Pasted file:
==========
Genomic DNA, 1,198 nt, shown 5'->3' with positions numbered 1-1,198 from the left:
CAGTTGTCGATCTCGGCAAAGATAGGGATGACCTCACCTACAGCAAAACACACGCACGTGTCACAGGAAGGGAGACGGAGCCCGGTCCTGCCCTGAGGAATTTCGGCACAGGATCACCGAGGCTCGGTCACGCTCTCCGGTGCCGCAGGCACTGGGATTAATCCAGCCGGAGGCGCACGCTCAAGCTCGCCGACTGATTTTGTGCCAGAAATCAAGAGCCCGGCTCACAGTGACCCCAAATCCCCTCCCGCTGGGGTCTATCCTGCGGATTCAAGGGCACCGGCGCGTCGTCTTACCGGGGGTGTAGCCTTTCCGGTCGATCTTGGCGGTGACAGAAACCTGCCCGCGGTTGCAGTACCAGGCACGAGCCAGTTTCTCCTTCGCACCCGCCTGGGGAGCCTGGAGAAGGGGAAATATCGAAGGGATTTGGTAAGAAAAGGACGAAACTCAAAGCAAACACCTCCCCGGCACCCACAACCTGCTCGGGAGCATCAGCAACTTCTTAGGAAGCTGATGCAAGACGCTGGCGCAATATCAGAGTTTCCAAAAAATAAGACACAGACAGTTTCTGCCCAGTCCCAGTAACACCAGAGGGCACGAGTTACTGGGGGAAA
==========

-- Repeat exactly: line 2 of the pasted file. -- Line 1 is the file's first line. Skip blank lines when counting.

CAGTTGTCGATCTCGGCAAAGATAGGGATGACCTCACCTACAGCAAAACACACGCACGTGTCACAGGAAGGGAGACGGAGCCCGGTCCTGCCCTGAGGAATTTCGGCACAGGATCACCGAGGCTCGGTCACGCTCTCCGGTGCCGCAGGCACTGGGATTAATCCAGCCGGAGGCGCACGCTCAAGCTCGCCGACTGATTTTGTGCCAGAAATCAAGAGCCCGGCTCACAGTGACCCCAAATCCCCTCCCGCTGGGGTCTATCCTGCGGATTCAAGGGCACCGGCGCGTCGTCTTACCGGGGGTGTAGCCTTTCCGGTCGATCTTGGCGGTGACAGAAACCTGCCCGCGGTTGCAGTACCAGGCACGAGCCAGTTTCTCCTTCGCACCCGCCTGGGGAGCCTGGAGAAGGGGAAATATCGAAGGGATTTGGTAAGAAAAGGACGAAACTCAAAGCAAACACCTCCCCGGCACCCACAACCTGCTCGGGAGCATCAGCAACTTCTTAGGAAGCTGATGCAAGACGCTGGCGCAATATCAGAGTTTCCAAAAAATAAGACACAGACAGTTTCTGCCCAGTCCCAGTAACACCAGAGGGCACGAGTTACTGGGGGAAA